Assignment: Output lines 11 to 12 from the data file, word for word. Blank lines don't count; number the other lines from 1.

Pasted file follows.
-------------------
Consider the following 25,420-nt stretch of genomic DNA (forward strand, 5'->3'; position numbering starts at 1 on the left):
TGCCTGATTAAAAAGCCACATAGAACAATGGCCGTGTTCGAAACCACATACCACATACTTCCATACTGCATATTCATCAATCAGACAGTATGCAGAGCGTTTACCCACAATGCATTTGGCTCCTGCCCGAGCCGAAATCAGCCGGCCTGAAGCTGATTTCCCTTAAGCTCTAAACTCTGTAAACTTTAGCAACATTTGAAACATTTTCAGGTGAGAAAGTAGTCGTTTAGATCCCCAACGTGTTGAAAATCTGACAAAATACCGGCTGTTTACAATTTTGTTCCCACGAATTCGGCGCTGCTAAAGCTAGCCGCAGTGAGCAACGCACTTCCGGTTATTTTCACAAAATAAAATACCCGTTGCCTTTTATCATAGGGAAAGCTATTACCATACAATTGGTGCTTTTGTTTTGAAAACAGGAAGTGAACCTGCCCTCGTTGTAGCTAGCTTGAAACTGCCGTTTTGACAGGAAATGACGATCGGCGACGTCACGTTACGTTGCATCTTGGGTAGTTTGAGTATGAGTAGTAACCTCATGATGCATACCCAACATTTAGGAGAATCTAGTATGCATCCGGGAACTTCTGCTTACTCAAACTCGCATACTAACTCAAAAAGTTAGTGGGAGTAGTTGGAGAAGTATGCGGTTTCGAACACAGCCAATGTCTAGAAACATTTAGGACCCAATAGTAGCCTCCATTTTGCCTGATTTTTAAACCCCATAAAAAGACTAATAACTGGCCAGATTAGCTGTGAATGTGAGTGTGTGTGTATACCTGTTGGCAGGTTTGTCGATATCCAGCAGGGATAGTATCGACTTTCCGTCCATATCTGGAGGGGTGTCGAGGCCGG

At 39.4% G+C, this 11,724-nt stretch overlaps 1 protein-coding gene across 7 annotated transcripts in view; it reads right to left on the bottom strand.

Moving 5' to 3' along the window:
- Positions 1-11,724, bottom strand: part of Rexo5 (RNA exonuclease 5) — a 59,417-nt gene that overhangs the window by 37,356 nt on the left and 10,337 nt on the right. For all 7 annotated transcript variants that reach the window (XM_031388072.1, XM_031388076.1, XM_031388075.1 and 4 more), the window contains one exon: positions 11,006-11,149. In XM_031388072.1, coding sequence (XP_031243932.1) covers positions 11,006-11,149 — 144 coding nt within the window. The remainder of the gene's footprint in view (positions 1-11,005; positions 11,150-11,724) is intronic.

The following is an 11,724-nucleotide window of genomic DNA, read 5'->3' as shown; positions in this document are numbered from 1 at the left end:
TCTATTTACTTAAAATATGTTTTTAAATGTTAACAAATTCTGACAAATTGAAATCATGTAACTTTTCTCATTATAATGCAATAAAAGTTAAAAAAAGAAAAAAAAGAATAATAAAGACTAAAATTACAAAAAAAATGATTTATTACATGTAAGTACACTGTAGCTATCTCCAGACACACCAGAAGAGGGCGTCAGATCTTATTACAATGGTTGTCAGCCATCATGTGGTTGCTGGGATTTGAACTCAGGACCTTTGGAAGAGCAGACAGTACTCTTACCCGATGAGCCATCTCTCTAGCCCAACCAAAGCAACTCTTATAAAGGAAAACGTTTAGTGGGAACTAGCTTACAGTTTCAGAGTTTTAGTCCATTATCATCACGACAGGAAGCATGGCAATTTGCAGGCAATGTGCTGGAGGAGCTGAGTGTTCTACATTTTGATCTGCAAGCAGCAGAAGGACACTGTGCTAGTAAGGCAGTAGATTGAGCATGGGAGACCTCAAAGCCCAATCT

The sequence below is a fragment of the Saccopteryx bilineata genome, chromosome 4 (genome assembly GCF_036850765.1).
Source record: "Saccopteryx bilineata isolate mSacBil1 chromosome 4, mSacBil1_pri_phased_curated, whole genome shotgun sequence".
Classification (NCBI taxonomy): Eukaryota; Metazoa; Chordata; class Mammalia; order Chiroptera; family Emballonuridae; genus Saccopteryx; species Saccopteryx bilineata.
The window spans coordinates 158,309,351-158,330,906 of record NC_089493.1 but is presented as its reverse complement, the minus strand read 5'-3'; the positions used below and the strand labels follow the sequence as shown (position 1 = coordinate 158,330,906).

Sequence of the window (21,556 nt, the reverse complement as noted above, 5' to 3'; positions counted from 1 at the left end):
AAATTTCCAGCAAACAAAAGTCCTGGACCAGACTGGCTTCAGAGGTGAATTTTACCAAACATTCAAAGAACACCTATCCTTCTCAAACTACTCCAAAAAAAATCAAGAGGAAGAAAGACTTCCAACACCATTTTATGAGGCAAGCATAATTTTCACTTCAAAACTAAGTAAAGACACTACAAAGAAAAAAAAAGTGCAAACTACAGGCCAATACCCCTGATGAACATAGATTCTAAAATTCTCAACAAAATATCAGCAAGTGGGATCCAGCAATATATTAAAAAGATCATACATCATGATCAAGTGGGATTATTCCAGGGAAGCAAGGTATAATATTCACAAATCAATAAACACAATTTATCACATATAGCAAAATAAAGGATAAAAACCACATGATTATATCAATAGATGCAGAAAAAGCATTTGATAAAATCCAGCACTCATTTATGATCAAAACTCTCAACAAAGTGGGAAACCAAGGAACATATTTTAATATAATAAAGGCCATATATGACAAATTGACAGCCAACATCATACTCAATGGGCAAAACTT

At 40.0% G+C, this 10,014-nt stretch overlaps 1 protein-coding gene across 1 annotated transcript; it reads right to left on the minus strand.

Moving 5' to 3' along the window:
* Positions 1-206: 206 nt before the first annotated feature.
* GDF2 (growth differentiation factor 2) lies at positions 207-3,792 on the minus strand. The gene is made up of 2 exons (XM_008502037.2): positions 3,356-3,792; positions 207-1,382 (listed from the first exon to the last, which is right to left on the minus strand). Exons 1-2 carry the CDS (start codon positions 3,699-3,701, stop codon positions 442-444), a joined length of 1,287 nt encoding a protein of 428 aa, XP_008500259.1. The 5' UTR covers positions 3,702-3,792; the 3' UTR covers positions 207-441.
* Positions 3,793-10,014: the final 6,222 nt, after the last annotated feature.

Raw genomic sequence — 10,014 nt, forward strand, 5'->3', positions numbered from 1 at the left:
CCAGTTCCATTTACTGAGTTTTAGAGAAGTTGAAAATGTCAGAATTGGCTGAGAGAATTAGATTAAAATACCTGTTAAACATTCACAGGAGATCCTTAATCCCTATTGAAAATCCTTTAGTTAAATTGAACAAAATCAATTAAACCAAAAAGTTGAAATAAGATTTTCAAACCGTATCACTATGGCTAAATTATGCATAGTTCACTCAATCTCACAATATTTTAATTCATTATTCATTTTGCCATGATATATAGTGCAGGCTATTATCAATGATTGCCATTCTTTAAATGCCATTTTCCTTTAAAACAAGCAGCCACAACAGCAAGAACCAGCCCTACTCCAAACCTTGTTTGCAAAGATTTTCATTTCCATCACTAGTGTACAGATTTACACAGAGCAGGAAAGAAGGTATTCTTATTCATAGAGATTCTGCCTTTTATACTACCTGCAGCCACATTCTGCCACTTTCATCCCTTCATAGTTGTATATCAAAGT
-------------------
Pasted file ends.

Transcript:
The window spans coordinates 158,309,351-158,330,906 of record NC_089493.1 but is presented as its reverse complement, the minus strand read 5'-3'; the positions used below and the strand labels follow the sequence as shown (position 1 = coordinate 158,330,906).

Sequence of the window (21,556 nt, the reverse complement as noted above, 5' to 3'; positions counted from 1 at the left end):